14. Perfect. I’m drawing a tiara on the side of her “GIVE” mason jar piggy bank and renaming it the “Royal Chest”
    What a fabulous way to reframe the whole (inevitable, inescapable) thing. Thank you. This is quite possibly the single most practical parenting tip I’ve every had.

  15. Don’t know how I could have made dinner, nursed my youngest or finished a phone call without Mary Poppins and Sound of Music over and over and over again…

  16. HOLY GOD if I met Julie Andrews I would pee my pants. Which is not very princess-like.
    Also, I do not know of this movie called “The Sound of Music”. I do know of a Julie Andrews movie that my five year old enjoys called, according to her, “I Hear Music”.

    1. Ha!

      We are actually going to sit down and watch it this very second. Or at least the first 20 minutes. I imagine it will be like the Ten Commandments–we’ll finish watching in a week or so.

  17. When my daughter started to be interested in princesses (which was really early on), I was scared that she would think that being a princess simply meant being polite and finding a prince.

    I corrected that notion. Being a princess should be about being strong, kind, and compassionate. Of course, there was a few “Princesses don’t sit like that,” and “Princesses eat with their mouths closed.”

    But my little princess is en route to running her own kingdom, that’s for sure!

  18. You met Julie Andrews! Julie Andrews! *Sigh.* How cool is that?! I had no doubt that she would be as elegant in person. It is refreshing to know that some people who are in positions of influence use their influence positively.

  19. My 4 year old daughter is a complete princess fanatic, which I had no idea what to do with at first since I am not a real girly-girl myself. But I’ve embraced the princess phase and I love this advice. We have the Disney “What is a Princess?” book that actually helps to pinpoint some of these admirable features in the Disney lineup. I figure if she learns these values and gets the princess phase over now it’s a win-win? Maybe?

  20. You lived my dream right there. I’m so completely jealous now.

    Loving the focus they put on the princess world. It does put things in a different light.

    1. She talked a lot about the theme in her book which is about “bringing out your inner sparkle.” And that could mean making someone else feel good (to bring out their sparkle too) or playing trombone, if that’s what makes you happy.

      I haven’t yet explored the books thoroughly, but it seems while they are unapologetically pro-princess, the more modern take is fresh. I also like that on her website, the other Princess books she recommends includes Do Princesses Wear Hiking Boots? and The King’s Equal. I still can’t endorse The Little Mermaid…but hey, at least we have choices.

  21. Very cool! And so great that Mary Poppins who is such a role model to parents and kids can stand there right next to you and preach words of wisdom! I never grew up with princessess (i grew up with 3 brothers who had a history of breaking their heads off), so its new to me. But i have heard of the princess wars between girls at schools…with little girls ‘booking’ princesses for the year. That is,. I am the only one who can be Snow White…and so on. Apparently, there is a hierarcy of princesses which i am sad not to be privvy too (with three boys, but u never know). And then the introduction of the princess and the frog…is super…coz princesses can be black too. So many african families have royal kingdoms, uganda, lesotho, and so on. And the princesses really are real!!!I love the evolution of the princess idea…(i know many moms that have banned princesses from the home), but really not necesssary especially if you can share positive messages about them…kindness, charity, manners. With a bit of ingenuity you can get your princess child to do anything (good luck with that, wink). Thanks for the post. Must read for all my friends!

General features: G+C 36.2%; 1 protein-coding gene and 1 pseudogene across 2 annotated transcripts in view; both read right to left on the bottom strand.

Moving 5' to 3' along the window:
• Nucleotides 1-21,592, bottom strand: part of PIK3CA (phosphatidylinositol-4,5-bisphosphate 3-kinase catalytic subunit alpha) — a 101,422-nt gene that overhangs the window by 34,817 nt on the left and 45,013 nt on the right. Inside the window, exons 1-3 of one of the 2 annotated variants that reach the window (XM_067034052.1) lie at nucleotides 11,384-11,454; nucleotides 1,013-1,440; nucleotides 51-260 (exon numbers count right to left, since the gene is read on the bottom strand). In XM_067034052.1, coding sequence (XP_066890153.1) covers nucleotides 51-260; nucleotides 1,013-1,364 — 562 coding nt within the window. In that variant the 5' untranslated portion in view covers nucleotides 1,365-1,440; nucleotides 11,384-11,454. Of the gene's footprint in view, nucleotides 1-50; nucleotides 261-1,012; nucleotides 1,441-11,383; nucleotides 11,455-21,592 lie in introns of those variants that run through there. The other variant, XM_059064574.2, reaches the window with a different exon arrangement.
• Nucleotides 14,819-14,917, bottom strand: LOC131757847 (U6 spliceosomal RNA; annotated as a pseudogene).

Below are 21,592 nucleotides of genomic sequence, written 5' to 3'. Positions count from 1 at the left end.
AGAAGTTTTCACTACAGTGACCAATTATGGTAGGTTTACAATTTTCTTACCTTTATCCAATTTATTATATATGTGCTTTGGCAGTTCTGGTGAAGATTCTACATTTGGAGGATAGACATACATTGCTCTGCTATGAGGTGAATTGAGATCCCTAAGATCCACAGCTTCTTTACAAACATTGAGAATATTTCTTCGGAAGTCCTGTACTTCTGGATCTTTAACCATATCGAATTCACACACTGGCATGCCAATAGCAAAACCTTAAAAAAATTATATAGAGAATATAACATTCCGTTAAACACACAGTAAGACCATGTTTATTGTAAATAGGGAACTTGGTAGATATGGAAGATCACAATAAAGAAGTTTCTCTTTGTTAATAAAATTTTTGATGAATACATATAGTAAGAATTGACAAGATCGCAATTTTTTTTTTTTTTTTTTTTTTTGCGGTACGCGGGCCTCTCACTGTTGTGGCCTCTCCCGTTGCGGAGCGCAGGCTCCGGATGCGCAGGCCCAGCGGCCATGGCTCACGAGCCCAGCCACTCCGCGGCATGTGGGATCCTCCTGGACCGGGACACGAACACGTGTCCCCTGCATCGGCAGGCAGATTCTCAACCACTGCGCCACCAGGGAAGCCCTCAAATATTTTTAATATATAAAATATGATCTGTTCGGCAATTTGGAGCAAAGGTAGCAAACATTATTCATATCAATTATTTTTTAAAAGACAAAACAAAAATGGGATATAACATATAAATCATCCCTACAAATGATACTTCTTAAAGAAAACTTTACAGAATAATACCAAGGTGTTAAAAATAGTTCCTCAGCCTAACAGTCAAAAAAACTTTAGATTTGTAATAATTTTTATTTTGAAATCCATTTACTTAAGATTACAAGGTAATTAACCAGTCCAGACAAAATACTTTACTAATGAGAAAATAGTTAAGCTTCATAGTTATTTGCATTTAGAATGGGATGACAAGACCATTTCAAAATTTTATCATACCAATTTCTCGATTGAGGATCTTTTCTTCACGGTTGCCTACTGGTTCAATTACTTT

1. Thanks Milbert, eek that Princess booking thing is frightening. I’m lucky that my girls are equally happy to pretend to be chefs, firefighters, sailors, and these days, magicians. (Sage is pretty good at card tricks for a four year old!) So perhaps it’s easy for me to be more temperate about it, because they’re not princess-obsessed. And our community is fairly progressive in that sense. But you bring up such a good point about the African legacy of princesses, which is a little different than the European one. (Ahem, JDG…)

        1. I’m going to give my kids a few more years before they have to be cynical about the world. They already have their father to counterbalance me in that sense.

          1. Awwww, come on! I’m not sure if it’s cynical as much as it is “critical.” my point with all this stuff is simply that in order to have subjects, you must subjugate—no matter what culture you’re talking about. I do want my kids to understand that elevating a person above others simply because they were lucky enough to be born to the “right” parents is as wrong as denigrating someone because they were born to the “wrong” (i.e. poor, black, etc.) parents. if that’s “cynical” then I guess I’m proud to be a cynic.